How to Hove-To with a gunter yawl..

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How to Hove-To with a gunter yawl..

Postby mayrel » Mon Sep 17, 2012 6:05 pm

I think I understand this maneuver, but wanted to get confirmation. Essentially you sheet in the mizzen tight, push the tiller all the way over to port, and set the jib starboard sheet slightly tight like backing, and let the main out to luff(or maybe it's best to drop the main all together). I understand you need to adjust the main and jib to attain a good balance. My second question is how to secure the push-pull tiller?
I attempted googling for information on how to hove-to a yawl rig and got nothing. Any help is appreciated...John

Re: How to Hove-To with a gunter yawl..

Postby Mike » Mon Sep 17, 2012 8:28 pm

"Heave to" is the action and "Hove to" is the completed state, okay, you've got it basically right, mizzen sheeted in tight and flat, jib pulled tight on the upwind side, rudder over to match the jib and force the the hull to try and turn up into the wind. She'll drift astern but should stay headed into the wind. The main sheet should be completely slack and no wind pushing on the mainsail.

Lashing the rudder down, you have several options. One option is look at the handy jig Tony made and see if you want to try something like that. Another is to rig up your own handy lashing system, remembering that you need to be able to lash the rudder pole down for either tack since you have a jib to contend with.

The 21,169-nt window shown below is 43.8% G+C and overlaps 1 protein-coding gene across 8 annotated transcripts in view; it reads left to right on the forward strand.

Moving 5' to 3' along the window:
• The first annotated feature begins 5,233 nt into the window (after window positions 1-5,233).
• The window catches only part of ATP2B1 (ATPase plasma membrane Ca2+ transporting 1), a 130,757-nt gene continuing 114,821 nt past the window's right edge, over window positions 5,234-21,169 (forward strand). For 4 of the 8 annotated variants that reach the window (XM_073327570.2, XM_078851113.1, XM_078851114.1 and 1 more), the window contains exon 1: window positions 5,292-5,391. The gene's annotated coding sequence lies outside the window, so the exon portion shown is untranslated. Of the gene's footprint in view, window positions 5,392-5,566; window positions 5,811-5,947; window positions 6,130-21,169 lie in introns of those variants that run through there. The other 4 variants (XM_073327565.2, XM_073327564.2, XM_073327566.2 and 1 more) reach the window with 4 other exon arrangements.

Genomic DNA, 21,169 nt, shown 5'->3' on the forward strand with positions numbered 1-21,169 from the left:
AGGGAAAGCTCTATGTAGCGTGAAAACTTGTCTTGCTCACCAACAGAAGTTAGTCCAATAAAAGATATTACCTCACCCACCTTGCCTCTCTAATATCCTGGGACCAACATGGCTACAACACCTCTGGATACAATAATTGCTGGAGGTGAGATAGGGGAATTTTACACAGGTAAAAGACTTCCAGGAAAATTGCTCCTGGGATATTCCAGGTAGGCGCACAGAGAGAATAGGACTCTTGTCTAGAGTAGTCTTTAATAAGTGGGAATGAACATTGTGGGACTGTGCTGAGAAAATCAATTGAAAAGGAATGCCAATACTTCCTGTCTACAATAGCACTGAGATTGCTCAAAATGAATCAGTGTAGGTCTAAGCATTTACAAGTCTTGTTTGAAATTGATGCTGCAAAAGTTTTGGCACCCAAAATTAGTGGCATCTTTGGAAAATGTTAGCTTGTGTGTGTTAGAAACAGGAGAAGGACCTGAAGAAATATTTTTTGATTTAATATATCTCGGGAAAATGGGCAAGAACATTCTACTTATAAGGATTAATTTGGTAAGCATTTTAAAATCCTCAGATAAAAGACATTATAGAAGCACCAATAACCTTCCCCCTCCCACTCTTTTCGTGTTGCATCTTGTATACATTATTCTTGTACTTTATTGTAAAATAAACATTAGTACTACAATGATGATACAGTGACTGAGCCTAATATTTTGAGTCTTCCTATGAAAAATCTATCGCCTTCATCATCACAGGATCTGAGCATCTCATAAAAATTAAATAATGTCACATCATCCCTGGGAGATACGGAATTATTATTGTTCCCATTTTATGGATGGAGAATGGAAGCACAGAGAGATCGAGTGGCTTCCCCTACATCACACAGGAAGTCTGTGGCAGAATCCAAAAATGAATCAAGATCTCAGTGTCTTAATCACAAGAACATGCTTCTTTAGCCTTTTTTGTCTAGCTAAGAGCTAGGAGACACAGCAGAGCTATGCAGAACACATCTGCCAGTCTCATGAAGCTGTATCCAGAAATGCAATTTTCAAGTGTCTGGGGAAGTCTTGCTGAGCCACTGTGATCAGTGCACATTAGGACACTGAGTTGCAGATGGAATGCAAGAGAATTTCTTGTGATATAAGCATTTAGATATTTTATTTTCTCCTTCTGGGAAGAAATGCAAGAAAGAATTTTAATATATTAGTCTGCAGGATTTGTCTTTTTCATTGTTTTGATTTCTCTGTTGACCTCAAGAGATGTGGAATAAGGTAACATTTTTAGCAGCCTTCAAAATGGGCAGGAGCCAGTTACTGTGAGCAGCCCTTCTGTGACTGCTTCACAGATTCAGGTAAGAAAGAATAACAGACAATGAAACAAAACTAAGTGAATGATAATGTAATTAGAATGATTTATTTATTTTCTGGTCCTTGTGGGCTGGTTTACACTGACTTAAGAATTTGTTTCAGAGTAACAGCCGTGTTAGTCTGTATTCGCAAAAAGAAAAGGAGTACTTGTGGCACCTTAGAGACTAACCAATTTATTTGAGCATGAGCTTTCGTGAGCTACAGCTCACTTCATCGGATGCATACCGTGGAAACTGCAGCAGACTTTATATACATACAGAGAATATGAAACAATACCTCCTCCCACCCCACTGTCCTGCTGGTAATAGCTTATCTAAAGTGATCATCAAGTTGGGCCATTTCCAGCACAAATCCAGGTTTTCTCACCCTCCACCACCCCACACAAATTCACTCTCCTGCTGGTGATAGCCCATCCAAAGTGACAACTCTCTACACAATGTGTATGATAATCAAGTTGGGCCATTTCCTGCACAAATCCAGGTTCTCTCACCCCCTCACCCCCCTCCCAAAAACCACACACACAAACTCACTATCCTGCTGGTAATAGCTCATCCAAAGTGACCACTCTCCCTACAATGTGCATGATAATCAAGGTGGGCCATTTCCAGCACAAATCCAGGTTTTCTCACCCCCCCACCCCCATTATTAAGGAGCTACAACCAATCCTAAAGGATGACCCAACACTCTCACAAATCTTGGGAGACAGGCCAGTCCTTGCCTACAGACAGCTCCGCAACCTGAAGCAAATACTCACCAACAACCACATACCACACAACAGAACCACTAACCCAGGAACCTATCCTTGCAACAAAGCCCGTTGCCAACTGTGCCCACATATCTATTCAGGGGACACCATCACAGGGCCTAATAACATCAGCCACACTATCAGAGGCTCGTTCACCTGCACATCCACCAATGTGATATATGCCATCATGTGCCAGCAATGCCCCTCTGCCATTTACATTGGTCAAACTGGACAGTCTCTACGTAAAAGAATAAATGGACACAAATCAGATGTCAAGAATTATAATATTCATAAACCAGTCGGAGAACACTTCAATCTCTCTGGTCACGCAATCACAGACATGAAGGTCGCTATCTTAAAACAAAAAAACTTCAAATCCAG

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Re: How to Hove-To with a gunter yawl..

Postby mayrel » Mon Sep 17, 2012 9:20 pm

Thank you Mike. The idea of being able to lash the tiller down as Tony devised is brilliant! I also appreciate the heaving-to instructions. I have a lot to learn about sailing this CY; my experience has primarily been with production sloop rigs like the Montgomery 17 and 15. I'm anxious to sail this boat, but I'm also being patient so I can understand her rigging and sailing characteristics. We are heading for Florida the end of the month for a few weeks of sailing, weather pending. I feel confident I will be able to sail this boat without a lot of trouble, but there is always a learning curve; experience is always a good teacher. I also very much appreciate all the great information available on this site. John

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